It was reported that consumers, cable and telecoms operators, public service broadcasters, and the majority of CMOs are in favour of an extension of mandatory collective management to the simultaneous retransmission of audio-visual programming on platforms other than cable. Many CMOs and public service broadcasters (as well as some cable and telecoms operators) insist that the extension should be limited to 'closed environments' which function in a similar manner to cable.  On the other hand, most rights holders and commercial broadcasters are opposed to an extension of the mandatory collective management regime.

 

The proposal

The Commission proposes that the country-of-origin principle is extended to 'ancillary online services' of broadcasts and retransmissions originating in other Member States. Ancillary services are "online services consisting in the provision to the public, by or under the control and responsibility of a broadcasting organisation, of radio or television programmes simultaneously with or for a defined period of time after their broadcast by the broadcasting organisation as well as of any material produced by or for the broadcasting organisation which is ancillary to such broadcast", and will likely include simulcasting, catch-up services, and services which give access to material which expands on the programmes (such as reviews of the programme content).  The broadcaster will only need to apply for a clearance of rights in the Member State of its principal establishment.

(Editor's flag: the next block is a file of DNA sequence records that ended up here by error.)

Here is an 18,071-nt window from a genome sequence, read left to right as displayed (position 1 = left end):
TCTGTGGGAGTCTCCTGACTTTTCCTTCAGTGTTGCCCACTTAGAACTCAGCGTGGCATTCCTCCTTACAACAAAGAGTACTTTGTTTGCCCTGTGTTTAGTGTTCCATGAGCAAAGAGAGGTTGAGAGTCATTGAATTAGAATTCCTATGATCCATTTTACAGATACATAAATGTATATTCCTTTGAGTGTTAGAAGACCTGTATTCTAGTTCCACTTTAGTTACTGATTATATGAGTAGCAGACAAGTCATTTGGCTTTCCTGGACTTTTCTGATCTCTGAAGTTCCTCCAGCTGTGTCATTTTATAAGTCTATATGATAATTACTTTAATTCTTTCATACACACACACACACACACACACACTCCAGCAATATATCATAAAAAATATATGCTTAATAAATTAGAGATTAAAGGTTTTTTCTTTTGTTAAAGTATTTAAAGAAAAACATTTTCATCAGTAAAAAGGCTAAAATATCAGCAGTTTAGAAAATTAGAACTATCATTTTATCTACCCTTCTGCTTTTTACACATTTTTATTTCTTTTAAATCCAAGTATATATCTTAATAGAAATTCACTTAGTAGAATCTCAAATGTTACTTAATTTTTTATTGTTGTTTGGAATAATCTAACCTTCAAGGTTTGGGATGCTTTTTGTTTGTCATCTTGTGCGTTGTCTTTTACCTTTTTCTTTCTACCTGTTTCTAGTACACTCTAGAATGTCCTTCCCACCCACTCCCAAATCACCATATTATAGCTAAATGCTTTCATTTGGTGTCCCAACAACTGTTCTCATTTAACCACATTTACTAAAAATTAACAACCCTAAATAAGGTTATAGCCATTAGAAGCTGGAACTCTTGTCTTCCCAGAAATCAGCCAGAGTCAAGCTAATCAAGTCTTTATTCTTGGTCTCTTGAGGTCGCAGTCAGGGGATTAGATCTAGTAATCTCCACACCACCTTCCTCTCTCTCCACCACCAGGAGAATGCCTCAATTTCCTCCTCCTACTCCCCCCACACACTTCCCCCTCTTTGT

When deciding the amount of payment to be made to the rights holder, the Commission believes that the parties must be required to take into account all aspects of the ancillary online service, such as the features, the audience and the language.

As to the extension of the mandatory collective rights management regime for retransmission of TV and radio programmes, the Commission proposes that this will be extended to IPTV transmission services and other "closed" electronic communications networks. Other retransmission services, for example those offered via the open internet, are outside the scope of the proposal.

The Commission does not propose to create an obligation on broadcasting organisations or operators of retransmission services to provide online ancillary services across borders or offer programmes from other Member States.

The Commission intends for the proposal be adopted as a Regulation which will then directly apply in all Member States without the need for implementation. It is hoped that this will address some of the difficulties experienced by broadcasting organisations through streamlining the clearance of rights and promote consumer access to TV and radio content across the EU in line with the aims of the Digital Single Market.

 

For commentary on the other proposals to modernise EU copyright law - http://intellectualpropertyblog.fieldfisher.com/2016/european-commission-publishes-its-proposals-to-modernise-eu-copyright-law/

 

By Chris Eastham and Emily Purdy